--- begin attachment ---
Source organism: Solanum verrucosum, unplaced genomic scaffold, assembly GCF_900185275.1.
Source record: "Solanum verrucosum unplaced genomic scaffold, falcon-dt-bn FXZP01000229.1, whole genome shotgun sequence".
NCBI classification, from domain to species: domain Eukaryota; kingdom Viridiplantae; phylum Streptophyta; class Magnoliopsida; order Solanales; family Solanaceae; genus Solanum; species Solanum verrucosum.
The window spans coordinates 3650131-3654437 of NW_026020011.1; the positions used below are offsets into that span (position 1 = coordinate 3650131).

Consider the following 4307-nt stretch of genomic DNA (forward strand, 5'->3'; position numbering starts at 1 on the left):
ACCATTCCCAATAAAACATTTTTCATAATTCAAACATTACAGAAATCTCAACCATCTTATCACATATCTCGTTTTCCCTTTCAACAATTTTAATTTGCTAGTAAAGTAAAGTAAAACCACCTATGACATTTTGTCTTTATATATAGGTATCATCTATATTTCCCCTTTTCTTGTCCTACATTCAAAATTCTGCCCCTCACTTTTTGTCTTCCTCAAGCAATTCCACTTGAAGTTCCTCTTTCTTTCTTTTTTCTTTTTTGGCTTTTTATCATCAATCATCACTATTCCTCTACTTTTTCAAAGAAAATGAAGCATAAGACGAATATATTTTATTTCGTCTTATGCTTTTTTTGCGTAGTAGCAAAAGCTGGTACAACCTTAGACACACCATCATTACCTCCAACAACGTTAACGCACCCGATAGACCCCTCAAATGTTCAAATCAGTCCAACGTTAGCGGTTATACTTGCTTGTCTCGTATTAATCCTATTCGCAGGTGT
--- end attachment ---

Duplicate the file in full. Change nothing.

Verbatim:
Source organism: Solanum verrucosum, unplaced genomic scaffold, assembly GCF_900185275.1.
Source record: "Solanum verrucosum unplaced genomic scaffold, falcon-dt-bn FXZP01000229.1, whole genome shotgun sequence".
NCBI classification, from domain to species: domain Eukaryota; kingdom Viridiplantae; phylum Streptophyta; class Magnoliopsida; order Solanales; family Solanaceae; genus Solanum; species Solanum verrucosum.
The window spans coordinates 3650131-3654437 of NW_026020011.1; the positions used below are offsets into that span (position 1 = coordinate 3650131).

Consider the following 4307-nt stretch of genomic DNA (forward strand, 5'->3'; position numbering starts at 1 on the left):
ACCATTCCCAATAAAACATTTTTCATAATTCAAACATTACAGAAATCTCAACCATCTTATCACATATCTCGTTTTCCCTTTCAACAATTTTAATTTGCTAGTAAAGTAAAGTAAAACCACCTATGACATTTTGTCTTTATATATAGGTATCATCTATATTTCCCCTTTTCTTGTCCTACATTCAAAATTCTGCCCCTCACTTTTTGTCTTCCTCAAGCAATTCCACTTGAAGTTCCTCTTTCTTTCTTTTTTCTTTTTTGGCTTTTTATCATCAATCATCACTATTCCTCTACTTTTTCAAAGAAAATGAAGCATAAGACGAATATATTTTATTTCGTCTTATGCTTTTTTTGCGTAGTAGCAAAAGCTGGTACAACCTTAGACACACCATCATTACCTCCAACAACGTTAACGCACCCGATAGACCCCTCAAATGTTCAAATCAGTCCAACGTTAGCGGTTATACTTGCTTGTCTCGTATTAATCCTATTCGCAGGTGT